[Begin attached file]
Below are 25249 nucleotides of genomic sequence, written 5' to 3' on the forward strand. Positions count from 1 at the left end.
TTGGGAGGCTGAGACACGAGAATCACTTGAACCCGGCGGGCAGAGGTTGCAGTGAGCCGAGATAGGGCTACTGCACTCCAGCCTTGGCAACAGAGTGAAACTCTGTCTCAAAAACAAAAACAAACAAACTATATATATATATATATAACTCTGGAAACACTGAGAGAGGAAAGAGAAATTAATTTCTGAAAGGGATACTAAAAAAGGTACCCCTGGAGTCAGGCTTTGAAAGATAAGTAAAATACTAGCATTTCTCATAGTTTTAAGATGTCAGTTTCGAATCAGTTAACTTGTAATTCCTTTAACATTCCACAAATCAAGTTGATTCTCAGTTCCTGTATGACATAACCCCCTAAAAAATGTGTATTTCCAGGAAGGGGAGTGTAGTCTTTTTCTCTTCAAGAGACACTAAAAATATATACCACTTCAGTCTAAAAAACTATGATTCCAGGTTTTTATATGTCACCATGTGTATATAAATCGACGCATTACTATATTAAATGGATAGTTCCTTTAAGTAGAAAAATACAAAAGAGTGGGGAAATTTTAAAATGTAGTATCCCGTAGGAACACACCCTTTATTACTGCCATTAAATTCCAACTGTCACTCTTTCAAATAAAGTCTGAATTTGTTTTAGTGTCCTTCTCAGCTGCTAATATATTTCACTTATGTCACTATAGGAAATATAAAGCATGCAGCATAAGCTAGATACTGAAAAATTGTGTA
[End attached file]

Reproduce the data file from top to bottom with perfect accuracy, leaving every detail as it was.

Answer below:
Below are 25249 nucleotides of genomic sequence, written 5' to 3' on the forward strand. Positions count from 1 at the left end.
TTGGGAGGCTGAGACACGAGAATCACTTGAACCCGGCGGGCAGAGGTTGCAGTGAGCCGAGATAGGGCTACTGCACTCCAGCCTTGGCAACAGAGTGAAACTCTGTCTCAAAAACAAAAACAAACAAACTATATATATATATATATAACTCTGGAAACACTGAGAGAGGAAAGAGAAATTAATTTCTGAAAGGGATACTAAAAAAGGTACCCCTGGAGTCAGGCTTTGAAAGATAAGTAAAATACTAGCATTTCTCATAGTTTTAAGATGTCAGTTTCGAATCAGTTAACTTGTAATTCCTTTAACATTCCACAAATCAAGTTGATTCTCAGTTCCTGTATGACATAACCCCCTAAAAAATGTGTATTTCCAGGAAGGGGAGTGTAGTCTTTTTCTCTTCAAGAGACACTAAAAATATATACCACTTCAGTCTAAAAAACTATGATTCCAGGTTTTTATATGTCACCATGTGTATATAAATCGACGCATTACTATATTAAATGGATAGTTCCTTTAAGTAGAAAAATACAAAAGAGTGGGGAAATTTTAAAATGTAGTATCCCGTAGGAACACACCCTTTATTACTGCCATTAAATTCCAACTGTCACTCTTTCAAATAAAGTCTGAATTTGTTTTAGTGTCCTTCTCAGCTGCTAATATATTTCACTTATGTCACTATAGGAAATATAAAGCATGCAGCATAAGCTAGATACTGAAAAATTGTGTA